Lower School Curriculum

Durham Academy Lower School — comprising grades 1 to 4 — seeks to provide students with a challenging environment for learning, while offering the care and attention that guide a child to success.

Faculty present opportunities that foster the joy of learning and allow for discovery as skills are practiced and refined in supportive surroundings that encourage independence and risk-taking. Curriculum content strikes a balance between relevance to the present world and ideas that look to a world beyond. Students use their imagination, think and explore, as well as exhibit what they learn. 

As we provide students with a stimulating academic environment, close attention is given to offering opportunities that will contribute to the development of a child’s character, personal identity, self-esteem and respect for others.


Our ultimate goal for our young readers is to guide them in creating a reading life of their own and to inspire them to become lifelong readers. We work to equip our young writers for a life of writing with confidence and proficiency. The Lower School reading specialist provides curriculum resources and support for the classroom teacher, as well as spends time in first- and second-grade classrooms to provide students with support in phonics and reading comprehension.

Readers Workshop

A balanced approach to literacy instruction provides children with the structure needed to become well-rounded and accomplished independent readers. This structure includes phonics and word study, reading aloud and the 7 Comprehension Strategies: Using and Creating Schema, Asking Questions, Visualizing, Inferring, Determining Importance, Synthesizing Information and Monitoring for Meaning/Using Fix-Up Strategies. Literacy instruction includes students reading “just right” books and guided reading with material appropriate for each student’s instructional level. Fourth-graders read a blend of grade-level texts, small group texts and texts for independent reading. 

Writers Workshop

The writing program is built around the workshop model to instruction. Writers are given direct, explicit instruction in the skills and strategies of proficient writers in a mini-lesson. Students are actively involved in their writing, with long uninterrupted stretches of time to write. They spend time collaborating with writing partners. Writers are given opportunities to talk and respond to each other’s work. As thoughtful and skillful writers, they learn to set goals for themselves. Teachers conference with students individually or work with small groups to maximize their potential as writers. Teaching is consistently responsive to the needs of the students.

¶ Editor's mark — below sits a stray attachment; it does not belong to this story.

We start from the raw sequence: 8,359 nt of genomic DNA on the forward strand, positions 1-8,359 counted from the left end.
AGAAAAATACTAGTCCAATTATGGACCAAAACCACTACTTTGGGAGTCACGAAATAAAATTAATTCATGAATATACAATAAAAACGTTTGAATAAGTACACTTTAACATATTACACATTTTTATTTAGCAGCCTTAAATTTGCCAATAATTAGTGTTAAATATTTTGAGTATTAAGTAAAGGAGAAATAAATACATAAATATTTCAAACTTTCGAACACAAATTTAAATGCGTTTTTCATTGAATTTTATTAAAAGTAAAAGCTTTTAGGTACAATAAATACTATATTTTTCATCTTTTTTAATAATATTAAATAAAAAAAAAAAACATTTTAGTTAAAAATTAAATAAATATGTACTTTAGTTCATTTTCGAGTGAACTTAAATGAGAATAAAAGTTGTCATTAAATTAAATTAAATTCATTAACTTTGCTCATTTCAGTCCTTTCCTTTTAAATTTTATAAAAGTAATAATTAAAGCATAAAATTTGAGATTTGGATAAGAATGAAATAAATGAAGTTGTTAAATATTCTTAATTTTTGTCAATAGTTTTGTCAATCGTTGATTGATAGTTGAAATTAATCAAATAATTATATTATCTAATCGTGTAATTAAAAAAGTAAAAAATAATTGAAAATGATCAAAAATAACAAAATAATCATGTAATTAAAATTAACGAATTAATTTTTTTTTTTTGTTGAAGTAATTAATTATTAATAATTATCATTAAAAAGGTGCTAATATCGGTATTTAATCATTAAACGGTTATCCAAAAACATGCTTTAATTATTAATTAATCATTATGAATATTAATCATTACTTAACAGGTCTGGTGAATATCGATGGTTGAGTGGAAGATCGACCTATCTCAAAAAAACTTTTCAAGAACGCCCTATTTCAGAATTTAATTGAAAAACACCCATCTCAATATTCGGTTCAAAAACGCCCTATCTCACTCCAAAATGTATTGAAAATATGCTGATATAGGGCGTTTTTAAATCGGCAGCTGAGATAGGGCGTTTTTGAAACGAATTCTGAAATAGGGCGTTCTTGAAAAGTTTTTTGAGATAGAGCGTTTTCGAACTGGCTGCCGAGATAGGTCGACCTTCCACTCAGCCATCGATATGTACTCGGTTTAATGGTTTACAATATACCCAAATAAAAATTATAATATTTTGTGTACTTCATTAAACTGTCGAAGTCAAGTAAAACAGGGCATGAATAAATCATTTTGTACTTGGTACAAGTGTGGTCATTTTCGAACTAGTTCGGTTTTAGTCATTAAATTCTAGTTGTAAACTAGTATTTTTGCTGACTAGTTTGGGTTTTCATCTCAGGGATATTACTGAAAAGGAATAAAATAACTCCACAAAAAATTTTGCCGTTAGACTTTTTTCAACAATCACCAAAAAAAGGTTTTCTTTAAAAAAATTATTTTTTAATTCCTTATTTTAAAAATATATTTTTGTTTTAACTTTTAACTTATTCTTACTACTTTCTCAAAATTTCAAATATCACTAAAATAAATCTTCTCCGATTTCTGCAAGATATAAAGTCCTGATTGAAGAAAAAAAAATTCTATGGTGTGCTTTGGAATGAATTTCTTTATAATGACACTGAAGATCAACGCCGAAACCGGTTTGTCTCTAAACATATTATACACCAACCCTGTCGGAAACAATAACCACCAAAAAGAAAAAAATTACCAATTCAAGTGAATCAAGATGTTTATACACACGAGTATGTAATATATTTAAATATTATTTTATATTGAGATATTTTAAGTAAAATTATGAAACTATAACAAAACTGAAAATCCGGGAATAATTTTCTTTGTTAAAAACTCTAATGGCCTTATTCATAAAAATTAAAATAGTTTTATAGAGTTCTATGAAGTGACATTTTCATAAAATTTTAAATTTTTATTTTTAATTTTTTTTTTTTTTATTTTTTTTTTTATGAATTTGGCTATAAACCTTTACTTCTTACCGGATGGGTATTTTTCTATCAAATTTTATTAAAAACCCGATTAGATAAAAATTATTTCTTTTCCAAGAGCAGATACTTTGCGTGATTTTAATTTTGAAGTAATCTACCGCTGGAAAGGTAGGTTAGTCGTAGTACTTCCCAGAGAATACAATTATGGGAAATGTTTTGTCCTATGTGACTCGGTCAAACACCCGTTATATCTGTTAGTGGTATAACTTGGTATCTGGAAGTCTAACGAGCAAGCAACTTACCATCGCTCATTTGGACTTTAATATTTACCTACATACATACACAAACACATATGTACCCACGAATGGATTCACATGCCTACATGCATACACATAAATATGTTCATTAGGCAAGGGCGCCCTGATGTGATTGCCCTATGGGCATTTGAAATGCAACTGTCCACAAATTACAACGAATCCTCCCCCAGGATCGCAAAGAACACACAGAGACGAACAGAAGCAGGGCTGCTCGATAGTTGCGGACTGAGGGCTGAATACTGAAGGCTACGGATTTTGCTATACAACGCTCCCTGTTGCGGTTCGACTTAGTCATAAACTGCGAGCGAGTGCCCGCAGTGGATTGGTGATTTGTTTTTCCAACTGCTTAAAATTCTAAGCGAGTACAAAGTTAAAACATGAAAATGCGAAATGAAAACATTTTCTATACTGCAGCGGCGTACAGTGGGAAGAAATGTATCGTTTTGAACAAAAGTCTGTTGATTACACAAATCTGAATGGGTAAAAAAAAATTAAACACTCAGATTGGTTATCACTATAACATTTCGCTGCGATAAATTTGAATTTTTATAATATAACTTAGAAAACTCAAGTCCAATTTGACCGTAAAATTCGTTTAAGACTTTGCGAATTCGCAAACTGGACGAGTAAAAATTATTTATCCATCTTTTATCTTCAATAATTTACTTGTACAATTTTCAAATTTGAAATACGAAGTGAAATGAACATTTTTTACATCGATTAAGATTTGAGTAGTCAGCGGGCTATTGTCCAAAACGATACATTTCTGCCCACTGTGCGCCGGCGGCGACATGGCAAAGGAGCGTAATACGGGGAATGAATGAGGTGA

Emphasis is placed upon the 7 Traits of Writing: Ideas, Organization, Voice, Word Choice, Sentence Fluency, Conventions and Presentation. These traits are an important support structure for fluent and thoughtful writers. The Writers Workshop curriculum focuses on several types of genres: personal narrative, informational writing, persuasive writing and fiction.


The Lower School uses the Bridges math curriculum; this program includes time each day for Problems and Investigations that are facilitated by the teacher with the entire class. There is also time each day for students to practice skills independently or in small groups in Work Places. Work Places is dedicated to teachers, teaching assistants, and at times, our math specialist working with children individually or in small groups. 

Grade 1

Students focus intensively on the four critical areas in first grade mathematics:

  • Addition and subtraction within 20
  • Whole number relationships and place value
  • Linear measurement in non-standard units
  • Reasoning with shapes and their attributes

Grade 2

Students focus intensively on the four critical areas in second grade mathematics:

  • Extending understanding of base-10 notation
  • Building fluency with addition and subtraction
  • Using standard units of linear measurement
  • Describing and analyzing shapes

Grade 3

Students focus intensively on the four critical areas in third grade mathematics:

  • Developing understanding of multiplication and division and strategies for multiplication and division within 100
  • Developing understanding of fractions, especially unit fractions (fractions with numerator 1)
  • Developing understanding of the structure of rectangular arrays and of area
  • Describing and analyzing two-dimensional shapes

Grade 4

Students focus intensively on the three critical areas in fourth grade mathematics:

  • Developing understanding and fluency with multi-digit multiplication, and developing understanding of dividing to find quotients involving multi-digit dividends
  • Developing an understanding of fraction equivalence, addition and subtraction of fractions with like denominators, and multiplication of fractions by whole numbers
  • Understanding that geometric figures can be analyzed and classified based on their properties, such as having parallel sides, perpendicular sides, particular angle measures and symmetry

Social Studies/Unit Studies

As Lower Schoolers learn about the history, geography and culture of our local community, state, nation and world, we also work to instill lessons about personal leadership, independence and their roles as citizens — on local and global levels.